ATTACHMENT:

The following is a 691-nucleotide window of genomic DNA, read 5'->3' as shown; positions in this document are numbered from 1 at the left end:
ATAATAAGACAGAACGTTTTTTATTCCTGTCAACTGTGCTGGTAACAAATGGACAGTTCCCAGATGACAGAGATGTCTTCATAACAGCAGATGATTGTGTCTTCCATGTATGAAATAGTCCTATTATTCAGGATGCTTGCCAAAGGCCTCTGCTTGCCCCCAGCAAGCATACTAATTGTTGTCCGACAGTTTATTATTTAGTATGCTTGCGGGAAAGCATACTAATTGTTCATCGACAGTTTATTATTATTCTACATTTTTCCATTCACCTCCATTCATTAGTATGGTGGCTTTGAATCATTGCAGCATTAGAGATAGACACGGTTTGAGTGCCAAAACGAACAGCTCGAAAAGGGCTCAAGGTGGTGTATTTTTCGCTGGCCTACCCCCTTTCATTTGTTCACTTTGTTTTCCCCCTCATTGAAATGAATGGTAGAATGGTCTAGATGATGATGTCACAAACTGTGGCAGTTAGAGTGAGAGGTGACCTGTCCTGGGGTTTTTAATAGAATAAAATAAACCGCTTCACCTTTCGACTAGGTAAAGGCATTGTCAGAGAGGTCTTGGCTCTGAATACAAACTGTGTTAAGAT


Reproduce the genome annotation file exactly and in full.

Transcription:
The following is a 691-nucleotide window of genomic DNA, read 5'->3' as shown; positions in this document are numbered from 1 at the left end:
ATAATAAGACAGAACGTTTTTTATTCCTGTCAACTGTGCTGGTAACAAATGGACAGTTCCCAGATGACAGAGATGTCTTCATAACAGCAGATGATTGTGTCTTCCATGTATGAAATAGTCCTATTATTCAGGATGCTTGCCAAAGGCCTCTGCTTGCCCCCAGCAAGCATACTAATTGTTGTCCGACAGTTTATTATTTAGTATGCTTGCGGGAAAGCATACTAATTGTTCATCGACAGTTTATTATTATTCTACATTTTTCCATTCACCTCCATTCATTAGTATGGTGGCTTTGAATCATTGCAGCATTAGAGATAGACACGGTTTGAGTGCCAAAACGAACAGCTCGAAAAGGGCTCAAGGTGGTGTATTTTTCGCTGGCCTACCCCCTTTCATTTGTTCACTTTGTTTTCCCCCTCATTGAAATGAATGGTAGAATGGTCTAGATGATGATGTCACAAACTGTGGCAGTTAGAGTGAGAGGTGACCTGTCCTGGGGTTTTTAATAGAATAAAATAAACCGCTTCACCTTTCGACTAGGTAAAGGCATTGTCAGAGAGGTCTTGGCTCTGAATACAAACTGTGTTAAGAT